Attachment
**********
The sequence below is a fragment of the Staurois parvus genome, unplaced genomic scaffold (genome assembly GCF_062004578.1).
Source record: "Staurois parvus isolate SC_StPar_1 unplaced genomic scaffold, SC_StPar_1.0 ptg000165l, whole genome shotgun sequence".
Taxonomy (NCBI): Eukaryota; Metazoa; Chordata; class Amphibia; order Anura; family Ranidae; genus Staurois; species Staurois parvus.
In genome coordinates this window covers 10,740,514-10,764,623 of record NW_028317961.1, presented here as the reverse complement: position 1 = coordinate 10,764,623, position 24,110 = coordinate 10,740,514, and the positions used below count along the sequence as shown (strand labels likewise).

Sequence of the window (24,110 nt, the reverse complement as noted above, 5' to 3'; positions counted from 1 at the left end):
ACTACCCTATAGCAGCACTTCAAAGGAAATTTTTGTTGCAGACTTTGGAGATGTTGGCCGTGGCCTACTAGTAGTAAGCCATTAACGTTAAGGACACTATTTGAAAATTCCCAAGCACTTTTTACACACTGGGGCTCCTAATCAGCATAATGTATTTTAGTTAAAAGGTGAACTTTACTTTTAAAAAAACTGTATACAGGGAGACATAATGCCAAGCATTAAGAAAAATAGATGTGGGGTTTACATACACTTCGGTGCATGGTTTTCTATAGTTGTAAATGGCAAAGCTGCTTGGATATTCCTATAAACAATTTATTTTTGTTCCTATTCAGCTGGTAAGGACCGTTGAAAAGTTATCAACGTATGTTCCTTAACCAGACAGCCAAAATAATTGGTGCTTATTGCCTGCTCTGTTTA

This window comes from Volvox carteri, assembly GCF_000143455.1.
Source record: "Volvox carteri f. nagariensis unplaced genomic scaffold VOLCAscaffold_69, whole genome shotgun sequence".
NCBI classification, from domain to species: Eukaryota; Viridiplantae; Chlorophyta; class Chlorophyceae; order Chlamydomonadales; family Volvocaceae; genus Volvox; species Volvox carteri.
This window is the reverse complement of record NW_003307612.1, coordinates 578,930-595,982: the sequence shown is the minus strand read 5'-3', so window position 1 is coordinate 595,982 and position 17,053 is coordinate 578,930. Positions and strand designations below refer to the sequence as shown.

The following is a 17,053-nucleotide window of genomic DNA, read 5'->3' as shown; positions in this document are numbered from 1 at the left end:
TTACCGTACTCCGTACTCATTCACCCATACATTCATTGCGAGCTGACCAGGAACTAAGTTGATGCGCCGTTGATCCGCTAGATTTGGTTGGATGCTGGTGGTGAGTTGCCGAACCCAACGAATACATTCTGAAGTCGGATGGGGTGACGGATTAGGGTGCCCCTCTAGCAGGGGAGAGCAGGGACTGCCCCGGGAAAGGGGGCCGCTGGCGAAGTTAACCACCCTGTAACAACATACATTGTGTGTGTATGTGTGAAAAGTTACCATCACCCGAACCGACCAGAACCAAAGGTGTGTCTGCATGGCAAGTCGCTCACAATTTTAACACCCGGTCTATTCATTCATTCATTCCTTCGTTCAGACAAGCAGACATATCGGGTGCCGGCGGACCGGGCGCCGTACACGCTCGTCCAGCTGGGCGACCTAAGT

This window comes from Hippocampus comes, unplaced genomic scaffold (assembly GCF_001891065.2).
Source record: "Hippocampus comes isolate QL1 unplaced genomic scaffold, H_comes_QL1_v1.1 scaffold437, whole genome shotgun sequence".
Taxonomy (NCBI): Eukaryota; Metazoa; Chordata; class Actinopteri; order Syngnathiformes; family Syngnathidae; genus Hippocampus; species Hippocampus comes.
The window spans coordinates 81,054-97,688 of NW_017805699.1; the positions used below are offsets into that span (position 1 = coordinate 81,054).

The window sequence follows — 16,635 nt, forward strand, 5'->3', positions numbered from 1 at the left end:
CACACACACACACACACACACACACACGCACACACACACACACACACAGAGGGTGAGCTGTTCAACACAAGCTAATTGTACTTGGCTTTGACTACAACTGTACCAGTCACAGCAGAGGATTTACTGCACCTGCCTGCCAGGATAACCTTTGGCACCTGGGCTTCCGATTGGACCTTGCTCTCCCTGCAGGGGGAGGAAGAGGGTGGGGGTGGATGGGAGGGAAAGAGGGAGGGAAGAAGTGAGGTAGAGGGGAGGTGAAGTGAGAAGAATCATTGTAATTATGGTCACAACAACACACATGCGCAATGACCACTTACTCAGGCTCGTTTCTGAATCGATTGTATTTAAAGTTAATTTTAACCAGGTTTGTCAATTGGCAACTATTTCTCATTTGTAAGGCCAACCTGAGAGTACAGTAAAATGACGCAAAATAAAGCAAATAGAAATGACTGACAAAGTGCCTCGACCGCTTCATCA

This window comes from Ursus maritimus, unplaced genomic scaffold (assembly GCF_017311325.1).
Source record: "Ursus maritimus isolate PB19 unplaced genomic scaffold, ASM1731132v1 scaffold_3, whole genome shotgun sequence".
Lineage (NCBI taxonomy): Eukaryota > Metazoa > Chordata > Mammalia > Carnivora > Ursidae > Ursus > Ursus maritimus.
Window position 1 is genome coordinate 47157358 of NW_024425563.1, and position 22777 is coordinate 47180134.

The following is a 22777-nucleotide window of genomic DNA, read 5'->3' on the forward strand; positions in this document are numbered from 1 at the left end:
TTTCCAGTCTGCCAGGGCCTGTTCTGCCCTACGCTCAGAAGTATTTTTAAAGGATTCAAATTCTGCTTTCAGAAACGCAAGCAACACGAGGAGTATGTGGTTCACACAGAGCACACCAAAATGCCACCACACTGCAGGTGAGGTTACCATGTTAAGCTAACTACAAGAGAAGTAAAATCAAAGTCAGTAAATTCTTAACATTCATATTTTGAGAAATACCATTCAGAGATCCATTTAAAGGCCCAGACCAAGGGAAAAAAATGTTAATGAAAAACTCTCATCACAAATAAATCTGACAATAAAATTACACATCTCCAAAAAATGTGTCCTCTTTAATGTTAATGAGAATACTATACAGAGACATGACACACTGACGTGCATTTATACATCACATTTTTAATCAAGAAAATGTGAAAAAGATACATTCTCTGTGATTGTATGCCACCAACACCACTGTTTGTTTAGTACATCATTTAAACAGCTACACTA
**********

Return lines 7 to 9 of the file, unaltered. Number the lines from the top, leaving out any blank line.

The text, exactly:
This window comes from Volvox carteri, assembly GCF_000143455.1.
Source record: "Volvox carteri f. nagariensis unplaced genomic scaffold VOLCAscaffold_69, whole genome shotgun sequence".
NCBI classification, from domain to species: Eukaryota; Viridiplantae; Chlorophyta; class Chlorophyceae; order Chlamydomonadales; family Volvocaceae; genus Volvox; species Volvox carteri.